Why the War Powers Resolution isn’t a key factor in the Syria situation
In this commentary, Robert F. Turner from the University of Virginia School of Law says President Obama clearly has the constitutional power to launch missile strikes at Syria without congressional approval. But in historical terms, consensus and policy issues are important considerations.
The reported use of chemical weapons in Syria has placed President Obama in a quandary. Based upon press reports, neither faction in the current conflict is likely to further democracy, human freedom, or other core American values; but the President, by declaring that using chemical munitions would cross a “red line,” has placed his own credibility—and that of the nation—on the line. If he refuses to act, future threats by American presidents to deter misconduct may ring hollow.
The White House has made it clear that there will be no American “boots on the ground” in Syria and that the United States doesn’t seek “regime change,” and most speculation seems focused upon a limited number of sea-launched cruise missile strikes at military targets in Syria.
But any use of U.S. military force is likely to be controversial, and there is at least some risk that a “limited” military strike will provoke responses from Syria, Iran, or perhaps one of their terrorist proxies that will escalate the situation.
As a policy matter, the idea of hitting someone “soft” and then hoping that will suffice doesn’t excite me, and I would personally favor exhausting efforts to put together a major coalition before direct U.S. military intervention is authorized.
But, as a matter of constitutional law, much of the criticism is misguided. The President clearly has the power to do this without first getting a formal Declaration of War from Congress or complying with the terms of the 1973 War Powers Resolution. While, for prudential reasons, it might be wise to get Congress on board, the Constitution doesn’t even require the President to “consult” with Congress.
War Powers and the Founding Fathers
On August 17, 1787, James Madison moved in the Constitutional Convention in Philadelphia to strike the term “make war” and give Congress instead the far narrower power “to declare War.” The motion carried with but a single negative vote. “Declare War” was a term of art from the Law of Nations, and was only viewed as necessary when a country was about to launch an all-out “perfect” aggressive war. Defensive war and “force short of war” were not constrained.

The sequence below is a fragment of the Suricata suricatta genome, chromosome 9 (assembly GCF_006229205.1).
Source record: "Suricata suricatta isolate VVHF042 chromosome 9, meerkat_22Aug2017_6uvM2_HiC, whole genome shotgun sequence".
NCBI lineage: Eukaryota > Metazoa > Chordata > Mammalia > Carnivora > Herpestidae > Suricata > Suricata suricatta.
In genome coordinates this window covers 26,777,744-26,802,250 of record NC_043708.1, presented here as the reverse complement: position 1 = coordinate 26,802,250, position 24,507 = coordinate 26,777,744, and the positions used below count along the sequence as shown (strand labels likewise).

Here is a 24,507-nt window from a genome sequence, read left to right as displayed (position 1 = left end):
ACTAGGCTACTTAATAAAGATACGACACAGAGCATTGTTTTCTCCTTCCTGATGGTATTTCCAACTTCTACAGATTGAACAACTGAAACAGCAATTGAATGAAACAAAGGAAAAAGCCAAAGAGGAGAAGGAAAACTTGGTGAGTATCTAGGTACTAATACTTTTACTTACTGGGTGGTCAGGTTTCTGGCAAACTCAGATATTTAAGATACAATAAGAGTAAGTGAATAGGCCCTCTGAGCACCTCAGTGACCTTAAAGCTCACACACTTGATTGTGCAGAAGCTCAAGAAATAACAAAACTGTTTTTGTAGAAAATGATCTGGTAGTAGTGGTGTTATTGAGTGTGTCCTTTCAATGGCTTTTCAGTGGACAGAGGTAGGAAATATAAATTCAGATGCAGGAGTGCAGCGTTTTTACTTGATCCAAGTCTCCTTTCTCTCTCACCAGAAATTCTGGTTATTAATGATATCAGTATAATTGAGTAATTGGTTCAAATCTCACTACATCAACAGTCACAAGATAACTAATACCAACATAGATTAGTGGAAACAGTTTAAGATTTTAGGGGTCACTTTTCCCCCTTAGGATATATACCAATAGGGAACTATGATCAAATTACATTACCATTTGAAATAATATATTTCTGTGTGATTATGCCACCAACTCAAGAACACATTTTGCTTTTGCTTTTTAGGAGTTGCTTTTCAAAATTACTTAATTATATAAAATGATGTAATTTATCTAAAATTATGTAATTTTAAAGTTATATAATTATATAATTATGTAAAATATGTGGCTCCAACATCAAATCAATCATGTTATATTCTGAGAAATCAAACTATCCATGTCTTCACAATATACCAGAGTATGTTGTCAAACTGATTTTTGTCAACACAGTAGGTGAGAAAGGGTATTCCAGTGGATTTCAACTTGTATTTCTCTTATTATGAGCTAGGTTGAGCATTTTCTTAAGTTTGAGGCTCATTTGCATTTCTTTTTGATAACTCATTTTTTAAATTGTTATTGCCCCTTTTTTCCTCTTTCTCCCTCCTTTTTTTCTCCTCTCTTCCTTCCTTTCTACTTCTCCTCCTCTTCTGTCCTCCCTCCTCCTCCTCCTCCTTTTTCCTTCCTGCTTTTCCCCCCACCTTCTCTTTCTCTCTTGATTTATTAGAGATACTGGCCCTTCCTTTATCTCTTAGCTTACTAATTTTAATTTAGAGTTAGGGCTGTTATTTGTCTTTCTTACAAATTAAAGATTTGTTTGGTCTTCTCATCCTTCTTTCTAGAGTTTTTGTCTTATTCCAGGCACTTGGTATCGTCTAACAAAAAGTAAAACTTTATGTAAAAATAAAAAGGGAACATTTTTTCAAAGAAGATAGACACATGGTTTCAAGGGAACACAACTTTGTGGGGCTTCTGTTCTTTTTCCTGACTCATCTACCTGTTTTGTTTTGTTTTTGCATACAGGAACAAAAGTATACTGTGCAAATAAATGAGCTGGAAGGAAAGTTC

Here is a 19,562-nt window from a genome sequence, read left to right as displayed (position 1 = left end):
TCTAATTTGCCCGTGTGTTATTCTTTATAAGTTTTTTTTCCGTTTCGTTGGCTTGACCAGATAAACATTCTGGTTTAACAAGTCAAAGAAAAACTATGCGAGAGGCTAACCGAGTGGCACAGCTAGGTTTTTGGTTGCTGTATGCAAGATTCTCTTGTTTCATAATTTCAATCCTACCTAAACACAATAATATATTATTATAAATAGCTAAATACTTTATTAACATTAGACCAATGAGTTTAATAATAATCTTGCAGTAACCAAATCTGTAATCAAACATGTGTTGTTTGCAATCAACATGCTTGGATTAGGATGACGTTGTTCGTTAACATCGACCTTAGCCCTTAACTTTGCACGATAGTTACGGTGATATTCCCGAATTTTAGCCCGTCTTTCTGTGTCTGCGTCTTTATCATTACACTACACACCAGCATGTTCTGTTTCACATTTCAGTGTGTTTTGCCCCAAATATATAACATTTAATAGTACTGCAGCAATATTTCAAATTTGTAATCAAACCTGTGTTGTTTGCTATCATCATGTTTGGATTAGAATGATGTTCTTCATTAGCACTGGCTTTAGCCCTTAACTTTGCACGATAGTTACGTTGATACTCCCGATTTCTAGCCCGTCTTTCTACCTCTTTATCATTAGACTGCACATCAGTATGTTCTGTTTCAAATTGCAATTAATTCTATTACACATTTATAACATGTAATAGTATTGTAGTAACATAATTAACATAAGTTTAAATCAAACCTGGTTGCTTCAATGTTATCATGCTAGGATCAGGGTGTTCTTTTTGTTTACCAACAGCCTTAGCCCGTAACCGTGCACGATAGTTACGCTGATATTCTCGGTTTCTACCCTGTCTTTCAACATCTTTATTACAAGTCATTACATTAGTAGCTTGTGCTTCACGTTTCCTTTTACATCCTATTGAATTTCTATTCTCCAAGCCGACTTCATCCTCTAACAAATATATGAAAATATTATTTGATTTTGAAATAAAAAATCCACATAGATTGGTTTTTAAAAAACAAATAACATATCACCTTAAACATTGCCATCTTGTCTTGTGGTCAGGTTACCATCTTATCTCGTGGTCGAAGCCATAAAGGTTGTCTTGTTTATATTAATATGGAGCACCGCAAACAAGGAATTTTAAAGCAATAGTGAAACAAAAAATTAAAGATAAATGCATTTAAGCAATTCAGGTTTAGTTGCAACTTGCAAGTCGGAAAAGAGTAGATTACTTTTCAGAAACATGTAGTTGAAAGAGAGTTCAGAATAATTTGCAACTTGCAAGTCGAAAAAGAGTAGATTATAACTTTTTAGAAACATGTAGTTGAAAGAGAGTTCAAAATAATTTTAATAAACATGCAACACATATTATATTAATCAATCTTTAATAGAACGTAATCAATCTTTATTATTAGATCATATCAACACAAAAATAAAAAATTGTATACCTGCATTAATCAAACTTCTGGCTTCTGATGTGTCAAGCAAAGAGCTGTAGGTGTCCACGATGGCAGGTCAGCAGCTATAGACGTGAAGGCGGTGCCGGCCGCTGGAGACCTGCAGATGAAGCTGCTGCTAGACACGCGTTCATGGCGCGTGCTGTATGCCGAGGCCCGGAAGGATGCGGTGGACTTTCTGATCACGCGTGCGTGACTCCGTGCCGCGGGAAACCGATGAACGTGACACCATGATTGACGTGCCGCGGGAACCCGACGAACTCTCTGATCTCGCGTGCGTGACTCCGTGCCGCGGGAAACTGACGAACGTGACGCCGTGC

As Hugo Grotius—often referred to as the “father” of modern international law—observed in his 1620 treatise, De Jure Belli ac Pacis, no declaration of war was necessary when a State was “repelling an invasion, or seeking to punish the actual author of some crime.”
In his first Pacificus essay in 1793, Alexander Hamilton observed that “the power of the Legislature to declare war” was an “exception” to the general “executive power” vested in the President by Article II, Section 1, and thus was to be “construed strictly.” This was the interpretation of that clause embraced earlier by James Madison, Thomas Jefferson, George Washington, John Jay, John Marshall, and many others.
Although it will surprise many readers today, in a February 1804 memorandum to Treasury Secretary Albert Gallatin, President Jefferson explained the original practice:
“The Constitution has made the Executive the organ for managing our intercourse with foreign nations . . . . From the origin of the present government to this day . . . it has been the uniform opinion and practice that the whole foreign fund was placed by the Legislature on the footing of a contingent fund, in which they undertake no specifications, but leave the whole to the discretion of the President.”
That same month, Chief Justice John Marshall (Jefferson’s political enemy) wrote in perhaps the most famous Supreme Court opinion in our history (Marbury v. Madison):
“By the Constitution of the United States, the President is invested with certain important political powers, in the exercise of which he is to use his own discretion. . . . [W]hatever opinion may be entertained of the manner in which executive discretion may be used, still there exists, and can exist, no power to control that discretion. The subjects are political. They respect the nation, not individual rights, and, being entrusted to the Executive, the decision of the Executive is conclusive.”
To illustrate the point, Marshall referred to the statute creating the Department of Foreign Affairs (now State), explaining that the Secretary’s duties were “to conform precisely to the will of the President.”
It was widely understood by the Framers that Congress couldn’t keep secrets, so early appropriations bills expressly provided: “[T]he President shall account specifically for all such expenditures of the said money as in his judgment may be made public, and also for the amount of such expenditures as he may think it advisable not to specify . . . .” The Framers would have been shocked at the idea of congressional “intelligence committees” demanding sensitive national security secrets, which are a product of the post-Vietnam era.
Indeed, in Federalist No. 64, John Jay explained that sources of valuable foreign intelligence information would be willing to confide in “the secrecy of the president,” but not in that of the Senate or House, and thus the Constitution had properly “left the president able to manage the business of intelligence in such matter as prudence may suggest.”
In the 1990 case of United States v. Verdugo-Uriquidez, the Supreme Court noted that American presidents have sent armed forces abroad into harm’s way “over 200 times in our history” for the protection of citizens and our national security.
The precedents for Presidential military powers
Congress has formally “declared war” 11 times during five wars, and it has granted approval under statutory Authorizations for the Use of Military Force (AUMFs) another half-dozen or so times.